Market Preview: Low-Grade Uncertainty
NEW YORK (TheStreet) -- Wall Street followed Wednesday's mighty surge with a mini version of the same dynamic on Thursday, again underlining the idea that the prospect of Greece leaving the euro still isn't really all that scary to traders just yet.
Despite its feeling that just such a scenario is "increasingly likely," Citigroup struck a semi-optimistic tone earlier on Thursday, saying that as long as the world's central banks step up and do what's necessary to keep panic in check, stocks should be fine. The firm polled its various analysts from across the globe and found they "agree that Greek exit should be manageable, but that aggressive action must be taken to prevent contagion spreading to bigger economies and markets."
Simple enough. Even the recent pullback in stocks got a somewhat positive spin.
"Citi equity strategists suggest that cheap valuations should limit the downside," the firm wrote. "Outside Europe, the world economy continues to grow. Equity sentiment indicators have just dropped back in to 'Panic' territory, confirming our suspicion that there is already a lot of bad news priced in. While it looks like it's going to be another difficult summer for global equity markets, our targets are now suggesting 20% upside by end-2012. We would buy into weakness."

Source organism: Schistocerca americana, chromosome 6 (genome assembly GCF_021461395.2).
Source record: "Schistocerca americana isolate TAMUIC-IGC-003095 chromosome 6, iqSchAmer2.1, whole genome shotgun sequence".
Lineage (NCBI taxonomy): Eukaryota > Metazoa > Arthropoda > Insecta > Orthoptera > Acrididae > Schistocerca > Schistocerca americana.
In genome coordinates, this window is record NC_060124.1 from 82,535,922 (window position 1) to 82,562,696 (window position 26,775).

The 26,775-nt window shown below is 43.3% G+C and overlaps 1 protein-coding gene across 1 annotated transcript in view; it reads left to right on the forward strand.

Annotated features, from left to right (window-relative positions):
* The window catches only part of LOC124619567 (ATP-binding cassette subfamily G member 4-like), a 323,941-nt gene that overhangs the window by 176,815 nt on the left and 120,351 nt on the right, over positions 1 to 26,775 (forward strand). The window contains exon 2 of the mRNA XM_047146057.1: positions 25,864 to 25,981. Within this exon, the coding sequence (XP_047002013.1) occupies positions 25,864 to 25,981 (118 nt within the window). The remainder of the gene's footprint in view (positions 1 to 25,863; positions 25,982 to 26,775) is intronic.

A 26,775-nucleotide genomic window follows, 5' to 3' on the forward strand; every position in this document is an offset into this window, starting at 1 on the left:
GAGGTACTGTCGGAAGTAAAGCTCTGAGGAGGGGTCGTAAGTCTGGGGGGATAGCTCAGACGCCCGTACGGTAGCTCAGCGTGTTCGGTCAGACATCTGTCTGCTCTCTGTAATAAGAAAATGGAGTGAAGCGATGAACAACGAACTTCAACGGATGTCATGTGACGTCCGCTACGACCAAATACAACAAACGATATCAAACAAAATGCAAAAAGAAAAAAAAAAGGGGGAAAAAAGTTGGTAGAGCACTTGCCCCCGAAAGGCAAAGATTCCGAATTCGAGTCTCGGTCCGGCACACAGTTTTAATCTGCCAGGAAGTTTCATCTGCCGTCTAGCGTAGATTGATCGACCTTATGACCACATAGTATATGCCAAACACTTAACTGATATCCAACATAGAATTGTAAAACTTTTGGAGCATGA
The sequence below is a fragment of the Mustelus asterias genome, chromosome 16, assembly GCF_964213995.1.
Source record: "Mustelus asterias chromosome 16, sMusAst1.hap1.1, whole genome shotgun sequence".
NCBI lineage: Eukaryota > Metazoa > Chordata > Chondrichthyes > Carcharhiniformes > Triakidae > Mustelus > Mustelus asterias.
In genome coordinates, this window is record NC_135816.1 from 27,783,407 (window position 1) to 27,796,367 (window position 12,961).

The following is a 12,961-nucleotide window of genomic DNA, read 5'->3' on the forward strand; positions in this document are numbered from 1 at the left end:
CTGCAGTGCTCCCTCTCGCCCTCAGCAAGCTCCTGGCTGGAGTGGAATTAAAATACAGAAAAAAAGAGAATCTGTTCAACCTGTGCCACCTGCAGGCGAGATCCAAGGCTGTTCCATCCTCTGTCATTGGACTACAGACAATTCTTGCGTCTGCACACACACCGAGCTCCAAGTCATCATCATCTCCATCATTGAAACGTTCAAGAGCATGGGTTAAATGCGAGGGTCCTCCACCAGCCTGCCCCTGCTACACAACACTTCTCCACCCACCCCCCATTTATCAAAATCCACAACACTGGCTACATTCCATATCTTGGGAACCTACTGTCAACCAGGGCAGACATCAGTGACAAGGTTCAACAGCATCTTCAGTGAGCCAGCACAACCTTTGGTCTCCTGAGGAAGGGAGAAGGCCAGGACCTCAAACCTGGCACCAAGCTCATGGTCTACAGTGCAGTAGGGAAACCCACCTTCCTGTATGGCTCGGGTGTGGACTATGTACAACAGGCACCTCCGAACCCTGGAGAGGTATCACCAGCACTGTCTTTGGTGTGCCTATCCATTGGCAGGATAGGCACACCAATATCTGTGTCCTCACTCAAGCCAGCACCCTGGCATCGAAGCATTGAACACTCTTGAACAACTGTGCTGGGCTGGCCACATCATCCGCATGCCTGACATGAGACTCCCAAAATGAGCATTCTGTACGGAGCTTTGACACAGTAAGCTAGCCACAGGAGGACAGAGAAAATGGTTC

Wall Street has a frustrating logic at times, reducing real world events (and their inherent unpredictability) to no more than an impetus to adopt one trading stance and not another. Plenty of digital ink gets spilled about the "risk-on/risk-off" mentality that's prevailed at times, and that's pretty much how Citigroup is viewing the pullback that began right on time at the start of May.
"Understandably, the first response of global investors to the latest EMU flare-up is to put on the global risk-off trade," the firm wrote. "At a macro level, they have sold riskier assets such as equities, credit and peripheral sovereign bonds. They have bought 'core' sovereign bonds in Germany, U.S., Japan and the U.K. In currency markets, they have bought the US dollar and the yen. This is consistent with other risk-off phases in global markets."
So it's not that the fundamentals don't matter, or that individual stocks can't break away from the herd on any given day based on their own headlines, but right now, the cloud created by Europe (and the lull in corporate news with second-quarter earnings season still weeks away) is too much to overcome.